Sunday, June 23, 2013
One of the eye-opening developments in the ongoing transformation of the conflict in Northern Ireland has been the journey of John Kelly, whose brother was murdered during Bloody Sunday in 1972. He's been running the Museum of Free Derry for many years.
Some years ago, when first meeting him, a colleague ( Richard Clark) asked, "you seem pretty angry. What would it take for you to forgive the British?"
He replied then: "I'll never forgive the bloody British bastards."
Two years ago, after the Saville Inquiry exonerated his brother (and all the protesters), he was elated, was joyous. And this time, a calm seemed to have descended upon him. "The main priority for me was the declaration of innocence. And once we got that there, it eased the pain of it. But now we're waiting for the next part [the criminal trial] of the process to be finished and hopefully, at the end of that process, I can walk away. And say that I done my best."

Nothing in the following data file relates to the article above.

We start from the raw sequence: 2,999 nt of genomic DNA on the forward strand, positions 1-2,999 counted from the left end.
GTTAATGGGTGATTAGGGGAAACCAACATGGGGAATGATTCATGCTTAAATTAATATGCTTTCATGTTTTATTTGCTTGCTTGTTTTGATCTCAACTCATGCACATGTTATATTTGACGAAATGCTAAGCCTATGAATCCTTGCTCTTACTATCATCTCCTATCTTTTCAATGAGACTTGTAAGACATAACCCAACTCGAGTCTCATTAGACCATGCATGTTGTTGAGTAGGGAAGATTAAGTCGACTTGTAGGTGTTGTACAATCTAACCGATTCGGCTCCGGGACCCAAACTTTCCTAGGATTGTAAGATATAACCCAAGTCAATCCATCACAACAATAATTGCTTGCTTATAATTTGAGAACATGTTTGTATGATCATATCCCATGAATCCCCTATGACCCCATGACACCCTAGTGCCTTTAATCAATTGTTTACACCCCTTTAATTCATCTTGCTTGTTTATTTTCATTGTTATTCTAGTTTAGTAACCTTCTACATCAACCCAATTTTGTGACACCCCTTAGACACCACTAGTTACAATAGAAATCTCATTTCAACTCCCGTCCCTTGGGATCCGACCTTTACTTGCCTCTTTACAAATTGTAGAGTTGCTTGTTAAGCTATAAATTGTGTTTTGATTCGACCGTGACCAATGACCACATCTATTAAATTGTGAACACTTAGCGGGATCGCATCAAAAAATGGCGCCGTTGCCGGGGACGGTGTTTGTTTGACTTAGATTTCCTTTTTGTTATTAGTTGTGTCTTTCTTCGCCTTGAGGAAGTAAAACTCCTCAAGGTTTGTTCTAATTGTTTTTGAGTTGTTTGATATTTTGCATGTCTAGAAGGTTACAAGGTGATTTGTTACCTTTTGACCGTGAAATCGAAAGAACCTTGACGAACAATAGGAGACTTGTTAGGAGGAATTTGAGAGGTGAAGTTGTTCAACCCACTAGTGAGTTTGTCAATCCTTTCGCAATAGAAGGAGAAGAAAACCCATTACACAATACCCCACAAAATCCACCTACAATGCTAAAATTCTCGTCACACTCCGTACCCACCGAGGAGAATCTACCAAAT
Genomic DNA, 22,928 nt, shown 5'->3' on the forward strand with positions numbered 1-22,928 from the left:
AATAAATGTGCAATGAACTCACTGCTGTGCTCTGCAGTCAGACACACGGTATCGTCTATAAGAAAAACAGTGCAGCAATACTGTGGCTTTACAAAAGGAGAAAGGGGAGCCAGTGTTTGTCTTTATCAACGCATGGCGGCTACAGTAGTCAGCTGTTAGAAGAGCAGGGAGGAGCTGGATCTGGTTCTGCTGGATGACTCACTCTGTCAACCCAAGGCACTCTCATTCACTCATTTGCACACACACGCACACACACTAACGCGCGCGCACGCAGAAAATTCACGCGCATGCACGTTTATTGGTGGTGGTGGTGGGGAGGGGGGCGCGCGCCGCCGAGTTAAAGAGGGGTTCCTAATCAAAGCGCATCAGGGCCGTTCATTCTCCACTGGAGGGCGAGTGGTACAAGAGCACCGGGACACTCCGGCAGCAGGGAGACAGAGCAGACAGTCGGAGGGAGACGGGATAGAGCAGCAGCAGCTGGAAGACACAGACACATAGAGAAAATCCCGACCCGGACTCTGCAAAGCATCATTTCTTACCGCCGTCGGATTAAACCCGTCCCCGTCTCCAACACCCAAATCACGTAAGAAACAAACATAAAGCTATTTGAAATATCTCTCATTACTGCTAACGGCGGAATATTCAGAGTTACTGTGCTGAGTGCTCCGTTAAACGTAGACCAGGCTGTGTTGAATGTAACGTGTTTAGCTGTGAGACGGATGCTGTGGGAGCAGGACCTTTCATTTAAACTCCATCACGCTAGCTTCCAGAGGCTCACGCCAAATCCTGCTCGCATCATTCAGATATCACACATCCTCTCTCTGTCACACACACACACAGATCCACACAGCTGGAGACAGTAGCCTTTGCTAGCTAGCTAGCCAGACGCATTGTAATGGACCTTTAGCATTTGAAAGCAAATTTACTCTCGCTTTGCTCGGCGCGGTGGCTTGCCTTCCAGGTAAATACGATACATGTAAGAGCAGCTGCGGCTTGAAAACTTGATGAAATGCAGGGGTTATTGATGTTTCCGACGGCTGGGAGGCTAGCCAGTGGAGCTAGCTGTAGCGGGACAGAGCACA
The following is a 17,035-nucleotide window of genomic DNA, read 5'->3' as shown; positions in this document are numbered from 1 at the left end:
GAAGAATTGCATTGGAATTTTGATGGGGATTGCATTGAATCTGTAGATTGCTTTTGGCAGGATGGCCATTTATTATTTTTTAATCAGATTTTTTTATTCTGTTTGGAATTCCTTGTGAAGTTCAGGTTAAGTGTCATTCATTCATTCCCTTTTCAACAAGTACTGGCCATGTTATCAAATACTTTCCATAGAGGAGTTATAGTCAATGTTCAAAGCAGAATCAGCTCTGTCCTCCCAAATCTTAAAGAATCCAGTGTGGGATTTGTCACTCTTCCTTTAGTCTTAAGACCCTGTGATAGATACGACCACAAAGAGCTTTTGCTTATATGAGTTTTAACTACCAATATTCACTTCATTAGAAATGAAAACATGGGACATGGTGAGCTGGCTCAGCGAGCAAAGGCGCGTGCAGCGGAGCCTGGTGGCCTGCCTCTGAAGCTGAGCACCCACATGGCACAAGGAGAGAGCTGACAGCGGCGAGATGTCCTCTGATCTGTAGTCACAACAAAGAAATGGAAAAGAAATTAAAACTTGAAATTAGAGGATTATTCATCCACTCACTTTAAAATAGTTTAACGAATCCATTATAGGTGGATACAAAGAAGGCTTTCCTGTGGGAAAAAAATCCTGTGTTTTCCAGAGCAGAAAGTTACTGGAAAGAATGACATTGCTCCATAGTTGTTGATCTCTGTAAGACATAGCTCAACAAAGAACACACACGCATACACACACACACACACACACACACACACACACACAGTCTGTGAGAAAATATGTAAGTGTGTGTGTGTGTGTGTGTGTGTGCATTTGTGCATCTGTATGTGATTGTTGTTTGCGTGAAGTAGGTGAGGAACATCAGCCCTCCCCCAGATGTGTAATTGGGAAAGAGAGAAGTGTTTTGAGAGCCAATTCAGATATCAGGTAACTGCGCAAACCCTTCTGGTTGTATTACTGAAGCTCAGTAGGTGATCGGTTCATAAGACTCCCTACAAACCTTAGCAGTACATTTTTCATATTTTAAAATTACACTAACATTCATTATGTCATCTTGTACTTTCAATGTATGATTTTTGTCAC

Wednesday, June 5, 2013
by Carmen Calatayud
I slogged through lakes to get
beyond the highways.
Each curve turned into a situation
dying for attention and lace.
No, I can’t drink.
My words were chunks of liver,
blasted by heavenly structure
but now my voice is butter.
I sing to hold god in my mouth.
Even while hearts are nailed to the fence,
I hear the cadence of each beat.
Love explodes and is tender as an infant’s shoe,
begs us to walk down the street
listen to the dead in the heavy rain,
absorb the stain of water.
Copyright 2012 Carmen Calatayud from In the Company of Spirits
First appeared in Cabin Fever: Poets at Joaquin Miller’s Cabin Anthology